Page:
The medical treatment of type 3c diabetes may be challenging. Insulin infusion pumps seem to improve the glycemic control and reduce the attacks of hypoglycemia [21]. However, evidence is lacking on the effect of this kind of treatment on the long-term complications of diabetes. The addition of glucagon injection to the insulin regimen seems to be advantageous in reducing the hypoglycemic episodes, but so far, only limited evidence about its usage is available [22].

Pancreatic exocrine insufficiency (PEI) is another consequence of TP. Even with high dose of pancreatic enzyme replacement therapy, a significant part of the patients who have undergone TP still suffer from steatorrhea, with consequent malabsorption, thus complicating further the already fragile management of diabetes [23]. PEI requires a lifelong substitutive treatment with pancreas enzymes [24]. However, the enzyme substitution in the majority of patients might not be enough to completely restore the normal digestion. A considerable number of the patients are thus undertreated for this problem, with underestimated and undiagnosed subclinical malnutrition even in the absence of steatorrhea [25]. Furthermore, alteration of the gastrointestinal motility is a well-known digestive disturbance associated with the development of severe exocrine insufficiency, but its role in post-pancreatectomy patients has not been investigated.

Liver steatosis is another complication considered to be associated with TP. It has been demonstrated that it may result in liver failure in some patients [26].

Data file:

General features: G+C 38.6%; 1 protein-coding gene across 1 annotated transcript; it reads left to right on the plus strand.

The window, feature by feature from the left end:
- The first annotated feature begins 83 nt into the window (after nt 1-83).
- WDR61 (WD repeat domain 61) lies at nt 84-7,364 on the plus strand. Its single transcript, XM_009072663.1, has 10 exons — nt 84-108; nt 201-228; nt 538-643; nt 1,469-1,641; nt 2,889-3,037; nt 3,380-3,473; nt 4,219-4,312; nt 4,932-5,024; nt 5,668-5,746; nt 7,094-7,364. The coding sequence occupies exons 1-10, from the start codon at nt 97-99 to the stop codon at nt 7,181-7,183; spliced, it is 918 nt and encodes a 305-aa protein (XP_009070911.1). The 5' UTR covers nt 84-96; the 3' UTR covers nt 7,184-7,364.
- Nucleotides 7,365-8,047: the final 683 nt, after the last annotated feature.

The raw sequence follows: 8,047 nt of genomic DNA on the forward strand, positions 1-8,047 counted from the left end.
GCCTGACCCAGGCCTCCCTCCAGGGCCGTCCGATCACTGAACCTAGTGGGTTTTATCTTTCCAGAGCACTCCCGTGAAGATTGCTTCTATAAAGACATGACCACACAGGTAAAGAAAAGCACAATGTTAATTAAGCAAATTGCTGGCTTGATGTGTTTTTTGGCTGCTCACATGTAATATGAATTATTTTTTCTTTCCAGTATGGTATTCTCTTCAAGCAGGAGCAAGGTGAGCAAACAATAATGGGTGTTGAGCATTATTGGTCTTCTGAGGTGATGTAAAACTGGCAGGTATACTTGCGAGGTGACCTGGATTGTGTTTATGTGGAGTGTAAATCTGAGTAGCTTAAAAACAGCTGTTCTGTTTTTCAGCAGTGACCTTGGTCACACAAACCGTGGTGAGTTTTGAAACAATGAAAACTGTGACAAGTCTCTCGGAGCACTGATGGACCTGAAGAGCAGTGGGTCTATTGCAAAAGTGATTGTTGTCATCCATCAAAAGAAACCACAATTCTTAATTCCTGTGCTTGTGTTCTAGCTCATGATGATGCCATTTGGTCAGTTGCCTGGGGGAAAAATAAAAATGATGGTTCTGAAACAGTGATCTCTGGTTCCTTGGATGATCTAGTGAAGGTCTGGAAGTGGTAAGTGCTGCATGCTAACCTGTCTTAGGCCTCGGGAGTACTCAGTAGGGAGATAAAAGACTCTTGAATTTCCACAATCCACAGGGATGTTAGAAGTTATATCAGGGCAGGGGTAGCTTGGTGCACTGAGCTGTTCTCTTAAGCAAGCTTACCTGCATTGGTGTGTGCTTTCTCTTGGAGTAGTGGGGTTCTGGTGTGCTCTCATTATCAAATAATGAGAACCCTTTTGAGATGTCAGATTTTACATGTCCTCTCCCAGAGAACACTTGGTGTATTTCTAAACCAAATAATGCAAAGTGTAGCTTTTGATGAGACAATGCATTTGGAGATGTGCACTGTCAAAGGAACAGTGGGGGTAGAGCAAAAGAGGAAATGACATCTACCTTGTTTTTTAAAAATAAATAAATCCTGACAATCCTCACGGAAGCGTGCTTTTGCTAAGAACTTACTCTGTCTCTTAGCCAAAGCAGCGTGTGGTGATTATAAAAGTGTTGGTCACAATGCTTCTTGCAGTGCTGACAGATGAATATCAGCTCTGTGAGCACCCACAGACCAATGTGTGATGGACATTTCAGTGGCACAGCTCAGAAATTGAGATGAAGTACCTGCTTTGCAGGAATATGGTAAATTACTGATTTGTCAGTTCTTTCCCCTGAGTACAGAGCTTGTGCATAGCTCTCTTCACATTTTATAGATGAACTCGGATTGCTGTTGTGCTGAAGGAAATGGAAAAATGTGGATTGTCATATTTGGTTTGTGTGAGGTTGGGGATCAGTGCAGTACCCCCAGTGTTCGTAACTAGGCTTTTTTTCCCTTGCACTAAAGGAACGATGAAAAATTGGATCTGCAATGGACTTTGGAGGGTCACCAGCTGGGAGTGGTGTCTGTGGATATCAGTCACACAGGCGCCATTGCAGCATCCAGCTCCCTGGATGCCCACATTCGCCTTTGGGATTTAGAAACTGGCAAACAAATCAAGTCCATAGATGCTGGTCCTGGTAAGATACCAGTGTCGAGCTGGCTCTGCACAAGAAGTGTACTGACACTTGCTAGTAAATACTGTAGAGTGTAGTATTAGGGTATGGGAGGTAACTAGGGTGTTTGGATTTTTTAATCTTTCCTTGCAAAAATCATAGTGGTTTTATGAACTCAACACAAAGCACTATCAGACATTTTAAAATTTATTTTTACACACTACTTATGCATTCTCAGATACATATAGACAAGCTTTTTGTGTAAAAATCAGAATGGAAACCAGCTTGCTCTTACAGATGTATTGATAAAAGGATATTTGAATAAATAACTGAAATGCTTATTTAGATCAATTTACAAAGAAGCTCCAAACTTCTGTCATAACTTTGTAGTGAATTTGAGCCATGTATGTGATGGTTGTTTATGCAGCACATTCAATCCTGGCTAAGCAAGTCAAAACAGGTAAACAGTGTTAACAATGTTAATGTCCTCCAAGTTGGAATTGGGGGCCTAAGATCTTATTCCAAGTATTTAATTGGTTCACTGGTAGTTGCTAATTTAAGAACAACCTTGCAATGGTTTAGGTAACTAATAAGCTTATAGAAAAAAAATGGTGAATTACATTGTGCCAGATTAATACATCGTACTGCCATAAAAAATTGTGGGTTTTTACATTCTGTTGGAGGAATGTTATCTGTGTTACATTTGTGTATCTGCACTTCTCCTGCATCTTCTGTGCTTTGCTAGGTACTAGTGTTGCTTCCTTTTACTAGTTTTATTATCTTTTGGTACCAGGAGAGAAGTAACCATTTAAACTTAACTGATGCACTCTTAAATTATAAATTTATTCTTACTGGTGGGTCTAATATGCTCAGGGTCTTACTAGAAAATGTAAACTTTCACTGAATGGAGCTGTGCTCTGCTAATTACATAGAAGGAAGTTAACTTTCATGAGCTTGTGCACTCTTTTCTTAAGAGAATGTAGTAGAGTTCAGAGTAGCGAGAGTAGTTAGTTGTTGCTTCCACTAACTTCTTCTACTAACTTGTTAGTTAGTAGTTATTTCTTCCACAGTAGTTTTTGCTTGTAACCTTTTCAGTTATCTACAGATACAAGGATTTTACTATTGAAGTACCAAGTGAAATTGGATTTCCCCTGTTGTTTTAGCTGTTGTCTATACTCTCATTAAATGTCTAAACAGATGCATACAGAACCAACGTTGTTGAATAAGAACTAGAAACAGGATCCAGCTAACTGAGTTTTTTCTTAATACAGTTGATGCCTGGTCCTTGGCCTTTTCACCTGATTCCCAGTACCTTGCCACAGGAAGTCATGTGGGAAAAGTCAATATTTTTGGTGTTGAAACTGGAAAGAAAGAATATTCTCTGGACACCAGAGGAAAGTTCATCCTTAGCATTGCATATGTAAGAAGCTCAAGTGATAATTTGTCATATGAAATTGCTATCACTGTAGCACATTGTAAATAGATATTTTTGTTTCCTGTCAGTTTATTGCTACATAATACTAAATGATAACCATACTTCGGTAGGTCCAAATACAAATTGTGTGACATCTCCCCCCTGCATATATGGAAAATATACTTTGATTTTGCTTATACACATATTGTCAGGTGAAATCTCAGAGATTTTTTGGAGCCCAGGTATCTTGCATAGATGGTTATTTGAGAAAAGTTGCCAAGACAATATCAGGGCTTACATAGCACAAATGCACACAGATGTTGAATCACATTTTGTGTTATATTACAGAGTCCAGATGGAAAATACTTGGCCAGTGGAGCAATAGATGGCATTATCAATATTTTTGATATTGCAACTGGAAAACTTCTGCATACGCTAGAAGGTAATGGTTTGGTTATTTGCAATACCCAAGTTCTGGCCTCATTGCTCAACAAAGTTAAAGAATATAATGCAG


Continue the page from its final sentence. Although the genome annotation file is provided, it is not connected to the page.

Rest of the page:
Quality of life (QoL) after total pancreatectomy

QoL after TP is a very difficult topic to investigate and elaborate on. There are several and different instruments for the QoL measurement. The indications for TP and its associated procedures (i.e., auto-islet transplantation) are also several and different, as well as the initial condition of the patients and the expected long-term results and functionality, making it difficult to unequivocally apply all these instruments. In a recent small series Watanabe defined the QoL of a group on patients who underwent TP comparable to those of the national population, excluding for one third of the patients that experienced diarrhea [14]. Billings and colleagues [11] investigated the QoL of 34 patients who underwent total pancreatectomy with three different audit systems (SF-36, ADD QoL and EORTC PAN-26). They concluded that QoL after pancreatectomy is decreased compared with the age- and gender- matched controls, but not with diabetic patients for other causes.